Should I keep quiet about an appraisal error that's possibily in my favor?
August 30, 2009 12:47 PM   Subscribe

I'm buying a house, and the bank appraisal came back 1-2% lower than the purchase price, so I renegotiated with the seller, and had them lower the price to the appraised value. Today I was looking over the appraisal, and found an error. What to do?

The square footage on the appraisal is about the same as what the tax records say, but this 5 bedroom house has been appraised as 4 bedroom house. In the floor plan that the appraiser drew out, two bedrooms have been combined into one.

Should this make any difference in the appraised value? If all parties have a copy of this appraisal, the paperwork for the price reduction has already been signed, and the closing date is fast approaching, is there any reason for me to speak up about this error?

(email askmesecretly@gmail.com for any questions)
posted by anonymous to Work & Money (10 answers total)
 
is there any reason for me to speak up about this error?
Do you mean other than common decency?
posted by Flunkie at 1:02 PM on August 30, 2009


Speak up. You know you should, otherwise you wouldn't be on here asking.
posted by you're a kitty! at 1:06 PM on August 30, 2009 [1 favorite]


It's the right thing to do. Also, IANAL, but it seems to me you might conceivably open yourself up to charges of fraud if you went through with the deal based on information you know is false.
posted by EarBucket at 1:06 PM on August 30, 2009


It sounds like the drawing is wrong. If you intend to buy the house and sell it later it may be in your interest to make sure this paperwork is correct. Also common decency, etc.

If it's just a matter of opinion as to which room qualifies as a bedroom, that's another matter.
posted by odinsdream at 1:08 PM on August 30, 2009


I believe this is what's known as a "material fact." If your broker caught this instead of you and failed to disclose, they could lose their license over it.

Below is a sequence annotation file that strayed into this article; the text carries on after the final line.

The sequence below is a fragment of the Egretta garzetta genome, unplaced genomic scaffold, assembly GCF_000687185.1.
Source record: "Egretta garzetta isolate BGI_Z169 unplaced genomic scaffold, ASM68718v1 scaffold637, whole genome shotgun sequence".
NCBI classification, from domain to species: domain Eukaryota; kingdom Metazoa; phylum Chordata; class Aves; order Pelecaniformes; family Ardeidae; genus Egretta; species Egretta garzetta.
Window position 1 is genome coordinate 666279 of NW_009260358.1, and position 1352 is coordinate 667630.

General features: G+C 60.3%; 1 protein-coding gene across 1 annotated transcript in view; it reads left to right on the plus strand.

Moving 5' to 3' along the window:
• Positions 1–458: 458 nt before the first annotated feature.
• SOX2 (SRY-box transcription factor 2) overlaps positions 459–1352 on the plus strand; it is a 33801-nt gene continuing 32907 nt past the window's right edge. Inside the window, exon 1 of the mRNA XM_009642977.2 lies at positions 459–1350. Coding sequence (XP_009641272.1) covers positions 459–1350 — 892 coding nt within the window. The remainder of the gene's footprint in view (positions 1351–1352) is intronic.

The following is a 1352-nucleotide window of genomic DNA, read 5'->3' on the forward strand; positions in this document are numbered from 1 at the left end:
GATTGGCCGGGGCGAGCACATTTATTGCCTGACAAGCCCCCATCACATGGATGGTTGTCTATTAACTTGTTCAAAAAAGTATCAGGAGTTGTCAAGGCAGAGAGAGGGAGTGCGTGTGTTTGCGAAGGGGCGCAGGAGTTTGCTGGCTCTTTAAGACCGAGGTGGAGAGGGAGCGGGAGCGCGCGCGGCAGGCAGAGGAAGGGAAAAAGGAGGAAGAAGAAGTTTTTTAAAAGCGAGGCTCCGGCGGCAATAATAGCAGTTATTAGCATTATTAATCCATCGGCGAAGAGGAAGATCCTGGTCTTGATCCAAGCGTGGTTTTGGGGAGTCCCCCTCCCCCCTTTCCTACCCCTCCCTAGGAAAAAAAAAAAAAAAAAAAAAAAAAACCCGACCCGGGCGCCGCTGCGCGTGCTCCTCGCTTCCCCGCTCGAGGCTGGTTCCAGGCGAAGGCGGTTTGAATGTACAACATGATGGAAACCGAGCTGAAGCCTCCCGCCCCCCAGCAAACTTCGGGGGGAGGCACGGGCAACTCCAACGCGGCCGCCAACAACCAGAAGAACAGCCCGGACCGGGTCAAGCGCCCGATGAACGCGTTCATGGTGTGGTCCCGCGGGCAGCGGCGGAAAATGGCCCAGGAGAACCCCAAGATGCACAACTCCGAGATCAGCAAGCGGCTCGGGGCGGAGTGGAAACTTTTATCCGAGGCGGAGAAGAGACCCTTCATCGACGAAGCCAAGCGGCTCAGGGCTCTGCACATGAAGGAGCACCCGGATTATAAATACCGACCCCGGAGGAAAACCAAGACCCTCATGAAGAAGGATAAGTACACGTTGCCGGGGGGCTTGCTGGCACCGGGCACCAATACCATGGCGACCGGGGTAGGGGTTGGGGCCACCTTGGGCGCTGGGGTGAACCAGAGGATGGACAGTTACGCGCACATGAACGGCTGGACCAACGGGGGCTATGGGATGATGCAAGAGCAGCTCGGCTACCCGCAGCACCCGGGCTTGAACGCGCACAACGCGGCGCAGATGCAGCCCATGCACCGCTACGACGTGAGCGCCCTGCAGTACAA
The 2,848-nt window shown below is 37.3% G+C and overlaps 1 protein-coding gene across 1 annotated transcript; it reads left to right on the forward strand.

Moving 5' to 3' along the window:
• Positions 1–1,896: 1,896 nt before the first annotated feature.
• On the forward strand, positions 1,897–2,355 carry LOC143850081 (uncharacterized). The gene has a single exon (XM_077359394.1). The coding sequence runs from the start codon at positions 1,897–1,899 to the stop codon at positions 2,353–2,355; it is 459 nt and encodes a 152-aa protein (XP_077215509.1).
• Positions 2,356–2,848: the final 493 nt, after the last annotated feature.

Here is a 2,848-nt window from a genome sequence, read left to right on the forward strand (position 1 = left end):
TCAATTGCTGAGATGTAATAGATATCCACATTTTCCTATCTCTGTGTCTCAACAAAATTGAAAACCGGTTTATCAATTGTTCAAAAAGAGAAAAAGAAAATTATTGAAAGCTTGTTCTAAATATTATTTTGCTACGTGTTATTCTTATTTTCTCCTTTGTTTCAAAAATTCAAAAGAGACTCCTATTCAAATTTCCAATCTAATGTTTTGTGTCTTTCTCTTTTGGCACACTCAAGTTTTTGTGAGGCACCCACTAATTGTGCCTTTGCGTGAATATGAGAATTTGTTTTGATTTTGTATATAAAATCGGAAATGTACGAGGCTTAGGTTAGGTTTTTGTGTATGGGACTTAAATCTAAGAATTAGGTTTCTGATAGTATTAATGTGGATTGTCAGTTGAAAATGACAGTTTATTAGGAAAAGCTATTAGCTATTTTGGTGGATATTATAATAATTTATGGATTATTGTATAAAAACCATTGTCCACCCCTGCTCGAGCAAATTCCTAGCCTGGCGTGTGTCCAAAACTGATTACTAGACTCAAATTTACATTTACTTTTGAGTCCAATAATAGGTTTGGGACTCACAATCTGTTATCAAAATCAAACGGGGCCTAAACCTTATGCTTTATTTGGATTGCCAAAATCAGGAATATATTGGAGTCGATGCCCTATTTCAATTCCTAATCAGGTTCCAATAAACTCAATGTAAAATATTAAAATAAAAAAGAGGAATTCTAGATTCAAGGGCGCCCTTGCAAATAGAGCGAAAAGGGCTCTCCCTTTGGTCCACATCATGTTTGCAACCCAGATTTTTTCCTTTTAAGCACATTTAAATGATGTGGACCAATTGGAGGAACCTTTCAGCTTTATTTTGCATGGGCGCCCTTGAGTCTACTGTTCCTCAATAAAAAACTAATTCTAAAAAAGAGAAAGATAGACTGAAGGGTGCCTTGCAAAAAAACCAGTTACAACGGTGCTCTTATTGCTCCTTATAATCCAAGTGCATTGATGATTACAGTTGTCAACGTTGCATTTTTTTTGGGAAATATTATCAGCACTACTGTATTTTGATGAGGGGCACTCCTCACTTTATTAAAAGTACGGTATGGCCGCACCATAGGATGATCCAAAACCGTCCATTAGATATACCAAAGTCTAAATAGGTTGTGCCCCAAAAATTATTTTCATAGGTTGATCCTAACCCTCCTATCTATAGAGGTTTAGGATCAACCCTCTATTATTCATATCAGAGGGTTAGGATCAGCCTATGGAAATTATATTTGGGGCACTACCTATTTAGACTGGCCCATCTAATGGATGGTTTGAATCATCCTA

You, on the other hand, merely have to endure being able to look yourself in the mirror every morning.
posted by aquafortis at 1:15 PM on August 30, 2009


start with the appraiser. it might be that there is little or no difference between a 4 and 5 bedroom house, from an appraisal viewpoint.
posted by lester at 2:57 PM on August 30, 2009


Speak up. You know you should, otherwise you wouldn't be on here asking.

That's the one.
posted by dirtynumbangelboy at 3:37 PM on August 30, 2009 [1 favorite]


Is there any chance that it's a typo? Speak up-- if it's just a typo, all will be well. If not, you'll feel better for having done the right thing any way.
posted by Maias at 3:42 PM on August 30, 2009


Yeah, speak up. The money's not worth selling yourself short, because this really boils down to an ethical question rather than a technical one (although odinsdream brings up a good point about how the house will be valued in the future). From an ethical point of view, there's no question -- if you want to do what's right, then be frank to the seller about it.

Maybe they will be understanding. Who knows, they may even appreciate the honesty enough to offer you a middle-of-the-road deal (I wouldn't count on it -- the ethical implication of not telling them would be reason enough for me).
posted by spiderskull at 6:54 PM on August 30, 2009


Ethical question instead of a technical one? Did anybody forget the financial question? Let it go and be glad you got to lose a bit less on a tickytack box. You probably haven't pushed as hard as others often do to get every single penny out of the transaction anyways.

IANAL, but I the appraiser screwed up, not you. Nobody is going to have an easy time proving you knew about it unless you start telling people, and I'm not even sure if you knowing about it is legally a problem.

</greedy>
posted by floam at 10:16 AM on August 31, 2009


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